The `Cats benefitted also from the play of center Alex Olah, who finished with eight points and eight rebounds, and from a defense that limited the Panthers to 16-of-53 shooting overall (30.2 percent) and two-of-18 on its threes (11.1 percent). It was, then, an efficient opening night for them with contributions flowing in from varied sources.

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    Some 29 hours earlier, on Friday afternoon, Collins had said, "My main focus in every game we play, I don't want us to beat ourselves. And I want to play as hard if not harder than anybody we play." That would be the formula his `Cats followed through the first 16 minutes against Eastern, whom they then led by 18 after a Crawford three from the right corner. But now the Panthers started coming at them defensively and suddenly they were uncertain, struggling and not the team playing harder than its opponent.

    Cobb had a three-pointer blocked, and then Crawford missed a three, and here Cobb dribbled, dribbled, dribbled away the clock before missing a forced shot down low. The `Cats were clearly out-of-sync now and they would remain this way through to the half's end, going one-of-10 in this stretch while missing a front end, committing three turnovers and seeing their lead cut down to four. "Their pressure bothered us. There's no question about it," Collins would later say of this stretch.

    "I thought they turned up the heat with their pressure. They had us on our heels a little bit. They had us running our offense from out near half-court. Then I thought our guys were tentative with it. The adjustments we tried to make at halftime, once we were able to regroup, we just said, `Look, guys. If they're going to do that, you've got to attack them back. You can't be on your heels if a guy's going to attack you. You've got to rip through and you've got to drive the ball and you've got to make some plays.'"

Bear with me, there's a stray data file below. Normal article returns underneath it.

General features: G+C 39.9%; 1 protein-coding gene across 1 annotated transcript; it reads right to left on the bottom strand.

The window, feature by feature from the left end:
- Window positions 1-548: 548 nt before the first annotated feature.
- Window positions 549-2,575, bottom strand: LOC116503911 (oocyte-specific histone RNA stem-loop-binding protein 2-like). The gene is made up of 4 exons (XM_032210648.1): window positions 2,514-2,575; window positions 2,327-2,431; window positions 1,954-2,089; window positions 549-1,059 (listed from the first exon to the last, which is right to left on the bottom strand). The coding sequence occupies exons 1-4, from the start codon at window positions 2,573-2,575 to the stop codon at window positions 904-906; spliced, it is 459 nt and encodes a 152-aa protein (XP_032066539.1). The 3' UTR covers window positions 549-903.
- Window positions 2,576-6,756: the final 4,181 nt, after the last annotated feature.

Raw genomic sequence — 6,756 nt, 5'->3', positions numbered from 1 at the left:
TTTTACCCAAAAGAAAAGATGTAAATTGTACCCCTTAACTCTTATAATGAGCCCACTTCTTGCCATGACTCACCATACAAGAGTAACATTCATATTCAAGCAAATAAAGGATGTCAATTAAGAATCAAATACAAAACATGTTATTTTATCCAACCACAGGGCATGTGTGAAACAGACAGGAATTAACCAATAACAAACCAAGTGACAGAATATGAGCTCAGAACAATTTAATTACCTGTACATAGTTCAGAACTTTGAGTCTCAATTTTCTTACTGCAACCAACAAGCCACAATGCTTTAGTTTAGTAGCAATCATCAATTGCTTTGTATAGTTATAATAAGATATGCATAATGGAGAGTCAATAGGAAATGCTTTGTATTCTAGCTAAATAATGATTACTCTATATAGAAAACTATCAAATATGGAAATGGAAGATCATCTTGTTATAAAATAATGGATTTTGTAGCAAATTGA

Cobb certainly heeded that exhortation, getting five of his eight assists in the second half, and that was true too of Dave Sobolewski, who got himself to the line for eight free throws in the second half after attempting none in the first. That cleared up one of their only two hiccups to their evening, but the other was never fully remedied. That was the foul trouble they endured in a game mottled by 67 free throw attempts. (Three `Cats had four fouls at its end and three others had three.) "We fouled too much. We have to adjust," Collins later explained.

    "We've been told this is how the games are going to be called. It's a little bit different from the past. They're trying to get away from some of the physicality. They want a little bit more freedom of movement. And as long as they're consistent, which for the most part I thought they were tonight, then we have to adjust. We have to play defense with our feet and not with our hands."

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    Still. Those are mere nits to pick and, in the end, this was a night of celebration for the `Cats, a night to celebrate the start of a season and the beginning of a head coaching career and the returns of guys (to use one of Collins's favorite words) like Crawford and Cobb and Lumpkin. So the final words will go to the estimable Crawford, who late on Saturday said, "It's great to get the first win of the season, and it's Coach Collins's first win. He's extremely energetic, so passionate about the game, about this team, about Northwestern.

    "He cares so much about it. So to get that win and to celebrate in the locker room is a great feeling."